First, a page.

Part of understanding a Futures contract is to understand what a minimum tick and the dollar value of that minimum tick is. Markets like the Stock Index Futures are relatively easy to get a grasp of what these values are. While markets like the Interest Rate sector seem to be very challenging to new traders.

A minimum tick is the smallest increment that the price of that Futures contract can change from one price change to the next. Unlike a Stock price Futures will never trade between the bid and the ask price. If the mini S&P is bid at 1849.00 and Offered at 1849.25 you will never see a transaction being made between these two prices. The minimum tick in the mini S&P contract is .25. All things being equal the next trade should be at the bid or the offer. There are times when poor market liquidity causes the market to trade at bigger tick intervals due to news, technical stops being hit or some other event causing a disruption to the normal flow of orders.

The minimum tick value is the dollar value of each minimum tick. For the mini S&P that dollar value is $12.50. As each minimum price move occurs this would equate to an effect on your account of $12.50 per contract you are trading. A series of ticks will make up a point (also known as a handle). The mini S&P trades in .25 increments, meaning it would take 4 of these .25 moves to equal one handle.

1867.25 moves to 1868.25 = 4 ticks or 1 handle

If each tick value is $12.50 that would be $50.00 per handle

This was the easy information to understand because most new traders were raised with arithmetic dealing in decimals. For some of us old school folks we were raised to understand fractions. This makes understanding how the Interest Rate markets are priced in fractions a little easier.

Here is where old school meets new students. The longer term Treasury Futures started trading in 1975 at the Chicago Board of Trade. This included Treasury Bonds, Muni–Bonds and Treasury Notes. While the Treasury Bills and Eurodollar Interest Rate instruments started trading at the Chicago Mercantile Exchange. Fractions were a way of doing business at this time including the Stock market which later switched over to the decimal system. However, our beloved Interest Rate instruments did not make that switch over to decimal and has since remained in fractions.

Table 1 will illustrate the Interest Rate markets and their minimum ticks, tick values and handle values.

Market |
Minimum Tick |
Tick Value |
Handle Value |

30 Year US |
1/32 |
$31.25 |
$1,000 |

10 Year TY |
1/64 |
$15.63 |
$1,000 |

5 Year FV |
1/128 |
$7.81 |
$1,000 |

Table 1

The 30 Year Treasury Futures (US) trades in a minimum of 1/32’s. For each of these minimum price changes per contract the net effect would be $31.25. To get a handle it would take 32 of these minimum ticks and it would equal $1,000.

132’12 moves to 133’12 = 32 ticks or 1 handle

If each tick value is $31.25 that would be $1,000 per handle

How do you read a US quote? Using the example above of 132’12 we would say it as 132 handles and 12/32’s, making the value of the contract while trading at this price equal to $132,375. To arrive at this contract value you would simply multiply the handles by $1,000 and the 32’s by $31.25.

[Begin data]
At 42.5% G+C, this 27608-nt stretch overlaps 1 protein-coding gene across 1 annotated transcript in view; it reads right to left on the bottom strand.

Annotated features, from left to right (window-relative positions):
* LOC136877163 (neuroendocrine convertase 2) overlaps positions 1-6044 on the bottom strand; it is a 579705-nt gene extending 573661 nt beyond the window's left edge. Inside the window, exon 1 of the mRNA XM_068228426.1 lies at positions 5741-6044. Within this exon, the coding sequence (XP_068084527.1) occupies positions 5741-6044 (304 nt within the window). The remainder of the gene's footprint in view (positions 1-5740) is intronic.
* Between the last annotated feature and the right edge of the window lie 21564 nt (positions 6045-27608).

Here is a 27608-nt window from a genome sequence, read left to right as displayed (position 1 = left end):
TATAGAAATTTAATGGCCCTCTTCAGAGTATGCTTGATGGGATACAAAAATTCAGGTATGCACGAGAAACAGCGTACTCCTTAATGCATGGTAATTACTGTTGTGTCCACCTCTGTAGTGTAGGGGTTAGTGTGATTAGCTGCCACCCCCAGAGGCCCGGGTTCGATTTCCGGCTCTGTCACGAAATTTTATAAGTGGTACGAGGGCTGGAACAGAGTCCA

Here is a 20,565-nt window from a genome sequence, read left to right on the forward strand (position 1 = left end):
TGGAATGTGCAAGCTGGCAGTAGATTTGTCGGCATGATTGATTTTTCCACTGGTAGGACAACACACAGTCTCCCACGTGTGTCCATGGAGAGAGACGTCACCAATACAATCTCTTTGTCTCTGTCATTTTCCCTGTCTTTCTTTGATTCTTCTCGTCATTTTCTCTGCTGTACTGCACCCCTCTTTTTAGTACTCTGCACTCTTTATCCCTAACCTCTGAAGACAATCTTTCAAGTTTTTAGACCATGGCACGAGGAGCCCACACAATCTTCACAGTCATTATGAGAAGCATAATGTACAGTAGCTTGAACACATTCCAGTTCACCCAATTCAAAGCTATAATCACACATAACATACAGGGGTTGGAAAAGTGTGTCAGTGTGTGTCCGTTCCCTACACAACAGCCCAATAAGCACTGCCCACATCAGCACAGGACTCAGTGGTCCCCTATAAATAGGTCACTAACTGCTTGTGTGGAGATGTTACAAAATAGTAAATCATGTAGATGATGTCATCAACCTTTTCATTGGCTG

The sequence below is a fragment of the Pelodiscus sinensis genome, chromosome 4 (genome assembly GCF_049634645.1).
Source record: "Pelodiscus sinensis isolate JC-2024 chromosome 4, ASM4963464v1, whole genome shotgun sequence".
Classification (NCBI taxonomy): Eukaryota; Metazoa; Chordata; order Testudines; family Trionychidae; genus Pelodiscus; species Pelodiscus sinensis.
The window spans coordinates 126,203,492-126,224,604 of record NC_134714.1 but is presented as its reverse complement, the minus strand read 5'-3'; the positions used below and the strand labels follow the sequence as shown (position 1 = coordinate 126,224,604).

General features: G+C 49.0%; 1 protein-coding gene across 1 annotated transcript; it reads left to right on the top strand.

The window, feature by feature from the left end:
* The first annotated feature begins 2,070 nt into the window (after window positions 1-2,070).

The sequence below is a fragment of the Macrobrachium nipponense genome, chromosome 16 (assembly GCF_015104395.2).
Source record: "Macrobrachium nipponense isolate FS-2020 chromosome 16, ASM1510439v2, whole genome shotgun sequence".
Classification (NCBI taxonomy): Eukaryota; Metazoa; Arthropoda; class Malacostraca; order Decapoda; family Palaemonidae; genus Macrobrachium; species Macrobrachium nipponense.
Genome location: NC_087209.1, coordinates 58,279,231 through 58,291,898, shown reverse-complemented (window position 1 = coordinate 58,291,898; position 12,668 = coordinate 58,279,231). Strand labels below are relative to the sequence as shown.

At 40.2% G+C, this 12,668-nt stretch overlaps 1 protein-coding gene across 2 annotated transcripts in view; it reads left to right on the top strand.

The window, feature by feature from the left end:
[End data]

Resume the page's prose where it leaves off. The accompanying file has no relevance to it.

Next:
The 10 Year Treasury Futures (TY) trades in a minimum of 1/64’s. For each of these minimum price changes per contract the net effect would be $15.63. In reality the minimum tick value is $15.625, but the Exchange rounds it up to $15.63. Too get a handle it would take 64 of these minimum ticks and it would equal $1,000.

124’09.5 moves to 125’09.5 = 64 ticks or 1 handle

If each tick value is $15.63 that would be $1,000 per handle

How do you read a TY quote? Using the example above of 124’09.5 we would say it as 124 handles and 09.5/32’s, making the value of the contract while trading at this price equal to $124,296.88. To arrive at this contract value you would simply multiply the handles by $1,000 and the 32’s by $31.25.

The 5 Year Treasury Futures (FV) trades in a minimum of 1/128’s. For each of these minimum price changes per contract the net effect would be $7.81. Too get a handle it would take 128 of these minimum ticks and it would equal $1,000.

119’21.75 moves to 120’21.75 = 128 ticks or 1 handle

If each tick value is $7.81 that would be $1,000 per handle

How do you read a FV quote? Using the example above of 119’21.75 we would say it as 119 handles and 21.75/32’s, making the value of the contract while trading at this price equal to $119,679.69. To arrive at this contract value you would simply multiply the handles by $1,000 and the 32’s by $31.25.

One of the tricky parts is trying to figure out the dollar value of your risk or profit while trading the Interest Rate markets. We will use the US contract to show some examples.

Buying

Proximal 132’08

Target 132’27

Equals ’19/32’s X $31.25 = $593.75 profit

What if your prices looked like this?

Proximal 132’08

Target 133’13

Now What ???

A trick you can do is use handles and ticks to make this easier. If we add 1 handle to 132’08 we get 133’08. Now if we compare our target of 133’13 to 133’08 we only have a difference of 5/32’s. The total point/tick value would be 1 handle and 5/32’s. 1 handle equals $1,000 and 5/32’s X $31.25 equals $156.25 for a grand total profit of $1,156.25.

Interest Rate markets take some getting used to just like any other market you are learning to trade. But once you practice with this market it will become second nature to you. Just like when you started trading Stocks and said “I will never get these calculations for Stock prices.” You too will soon be calculating Interest Rate products in your head easily.

*“The smallest deed is better than the greatest intention” John Burroughs*

– Don Dawson